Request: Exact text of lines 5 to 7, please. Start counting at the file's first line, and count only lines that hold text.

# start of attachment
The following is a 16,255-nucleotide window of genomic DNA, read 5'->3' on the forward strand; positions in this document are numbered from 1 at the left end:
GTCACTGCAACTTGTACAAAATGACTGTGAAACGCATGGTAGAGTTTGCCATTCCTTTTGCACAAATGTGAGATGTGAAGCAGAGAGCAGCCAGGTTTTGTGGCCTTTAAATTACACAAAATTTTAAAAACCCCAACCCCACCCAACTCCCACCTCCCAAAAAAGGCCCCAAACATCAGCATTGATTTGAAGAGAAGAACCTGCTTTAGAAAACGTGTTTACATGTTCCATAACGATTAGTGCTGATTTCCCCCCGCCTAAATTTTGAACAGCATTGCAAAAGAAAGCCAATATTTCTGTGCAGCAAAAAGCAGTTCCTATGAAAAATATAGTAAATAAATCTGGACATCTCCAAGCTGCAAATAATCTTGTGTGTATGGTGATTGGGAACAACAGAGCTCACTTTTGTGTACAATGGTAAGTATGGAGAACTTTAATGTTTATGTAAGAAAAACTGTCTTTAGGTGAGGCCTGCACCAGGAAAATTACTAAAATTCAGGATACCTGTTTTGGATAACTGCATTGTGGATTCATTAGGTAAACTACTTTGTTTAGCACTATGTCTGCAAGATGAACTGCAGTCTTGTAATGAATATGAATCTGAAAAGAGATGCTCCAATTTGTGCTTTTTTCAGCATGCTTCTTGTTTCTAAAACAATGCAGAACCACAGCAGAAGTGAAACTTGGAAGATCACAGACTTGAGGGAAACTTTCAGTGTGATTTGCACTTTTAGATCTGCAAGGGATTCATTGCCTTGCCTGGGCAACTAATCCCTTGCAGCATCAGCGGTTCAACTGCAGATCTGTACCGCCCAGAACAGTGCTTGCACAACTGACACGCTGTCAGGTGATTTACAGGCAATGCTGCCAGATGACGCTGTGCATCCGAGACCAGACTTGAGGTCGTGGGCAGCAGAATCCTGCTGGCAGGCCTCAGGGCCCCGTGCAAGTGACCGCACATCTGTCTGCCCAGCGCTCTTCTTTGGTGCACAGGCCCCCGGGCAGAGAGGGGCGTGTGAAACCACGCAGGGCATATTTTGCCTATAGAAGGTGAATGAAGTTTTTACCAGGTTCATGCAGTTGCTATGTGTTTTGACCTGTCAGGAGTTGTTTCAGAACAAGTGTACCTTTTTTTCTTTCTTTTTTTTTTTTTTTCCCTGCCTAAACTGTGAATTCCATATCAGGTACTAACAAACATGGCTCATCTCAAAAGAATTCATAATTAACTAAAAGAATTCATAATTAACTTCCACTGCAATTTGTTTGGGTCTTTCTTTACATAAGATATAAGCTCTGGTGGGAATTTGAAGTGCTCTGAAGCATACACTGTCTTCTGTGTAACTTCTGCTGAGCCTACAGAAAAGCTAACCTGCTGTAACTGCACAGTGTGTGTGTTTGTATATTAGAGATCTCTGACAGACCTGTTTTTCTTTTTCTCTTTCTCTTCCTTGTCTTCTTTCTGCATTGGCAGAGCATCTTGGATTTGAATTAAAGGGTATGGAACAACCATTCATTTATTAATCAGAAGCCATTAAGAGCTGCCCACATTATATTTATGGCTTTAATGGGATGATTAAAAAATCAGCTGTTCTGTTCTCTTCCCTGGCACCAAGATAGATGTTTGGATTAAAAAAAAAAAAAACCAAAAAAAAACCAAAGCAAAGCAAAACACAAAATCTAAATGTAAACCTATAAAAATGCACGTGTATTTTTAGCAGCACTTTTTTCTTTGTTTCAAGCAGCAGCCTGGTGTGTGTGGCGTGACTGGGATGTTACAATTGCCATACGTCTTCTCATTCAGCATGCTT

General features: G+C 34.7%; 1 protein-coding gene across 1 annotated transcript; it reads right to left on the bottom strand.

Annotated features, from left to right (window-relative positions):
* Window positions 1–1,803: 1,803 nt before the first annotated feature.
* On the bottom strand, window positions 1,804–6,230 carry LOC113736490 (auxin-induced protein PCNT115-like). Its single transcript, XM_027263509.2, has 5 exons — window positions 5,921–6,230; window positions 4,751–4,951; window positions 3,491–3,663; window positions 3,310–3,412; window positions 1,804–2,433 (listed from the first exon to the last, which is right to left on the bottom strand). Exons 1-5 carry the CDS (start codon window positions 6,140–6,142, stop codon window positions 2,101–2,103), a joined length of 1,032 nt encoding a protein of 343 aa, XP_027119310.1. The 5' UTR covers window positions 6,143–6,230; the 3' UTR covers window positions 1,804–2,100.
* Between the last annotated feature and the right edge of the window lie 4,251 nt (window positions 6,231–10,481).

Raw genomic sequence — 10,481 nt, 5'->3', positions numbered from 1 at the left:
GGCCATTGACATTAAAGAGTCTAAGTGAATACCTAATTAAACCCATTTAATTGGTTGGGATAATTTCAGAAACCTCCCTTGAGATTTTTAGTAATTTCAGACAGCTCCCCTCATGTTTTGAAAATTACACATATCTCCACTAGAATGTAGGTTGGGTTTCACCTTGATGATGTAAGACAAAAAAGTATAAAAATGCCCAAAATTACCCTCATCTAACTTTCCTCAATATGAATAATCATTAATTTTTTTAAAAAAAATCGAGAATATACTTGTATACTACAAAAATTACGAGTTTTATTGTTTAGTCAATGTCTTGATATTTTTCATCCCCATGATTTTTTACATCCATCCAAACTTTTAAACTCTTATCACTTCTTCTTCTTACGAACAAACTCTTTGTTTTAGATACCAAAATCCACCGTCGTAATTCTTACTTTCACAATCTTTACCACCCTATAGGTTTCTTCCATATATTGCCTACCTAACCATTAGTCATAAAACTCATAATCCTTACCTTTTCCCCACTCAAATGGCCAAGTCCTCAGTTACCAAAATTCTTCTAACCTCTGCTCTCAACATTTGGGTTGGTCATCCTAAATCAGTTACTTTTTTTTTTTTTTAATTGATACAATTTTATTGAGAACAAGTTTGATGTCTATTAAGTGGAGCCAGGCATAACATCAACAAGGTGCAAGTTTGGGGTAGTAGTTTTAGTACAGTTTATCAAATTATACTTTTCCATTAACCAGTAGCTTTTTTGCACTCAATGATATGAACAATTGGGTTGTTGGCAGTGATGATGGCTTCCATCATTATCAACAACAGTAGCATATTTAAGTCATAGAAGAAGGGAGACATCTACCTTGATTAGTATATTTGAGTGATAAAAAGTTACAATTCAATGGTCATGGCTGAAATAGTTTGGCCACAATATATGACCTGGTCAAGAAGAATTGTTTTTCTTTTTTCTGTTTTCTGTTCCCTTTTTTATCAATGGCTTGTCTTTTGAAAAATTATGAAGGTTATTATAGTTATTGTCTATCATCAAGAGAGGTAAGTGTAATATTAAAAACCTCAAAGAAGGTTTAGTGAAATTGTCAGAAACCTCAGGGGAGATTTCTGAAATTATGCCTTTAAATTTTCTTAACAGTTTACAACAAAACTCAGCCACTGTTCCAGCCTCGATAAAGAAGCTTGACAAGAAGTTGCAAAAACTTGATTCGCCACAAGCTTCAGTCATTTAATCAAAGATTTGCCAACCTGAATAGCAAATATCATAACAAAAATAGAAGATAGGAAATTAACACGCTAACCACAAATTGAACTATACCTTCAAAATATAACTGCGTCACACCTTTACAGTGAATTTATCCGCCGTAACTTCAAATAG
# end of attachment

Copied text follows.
* Window positions 1–1,803: 1,803 nt before the first annotated feature.
* On the bottom strand, window positions 1,804–6,230 carry LOC113736490 (auxin-induced protein PCNT115-like). Its single transcript, XM_027263509.2, has 5 exons — window positions 5,921–6,230; window positions 4,751–4,951; window positions 3,491–3,663; window positions 3,310–3,412; window positions 1,804–2,433 (listed from the first exon to the last, which is right to left on the bottom strand). Exons 1-5 carry the CDS (start codon window positions 6,140–6,142, stop codon window positions 2,101–2,103), a joined length of 1,032 nt encoding a protein of 343 aa, XP_027119310.1. The 5' UTR covers window positions 6,143–6,230; the 3' UTR covers window positions 1,804–2,100.
* Between the last annotated feature and the right edge of the window lie 4,251 nt (window positions 6,231–10,481).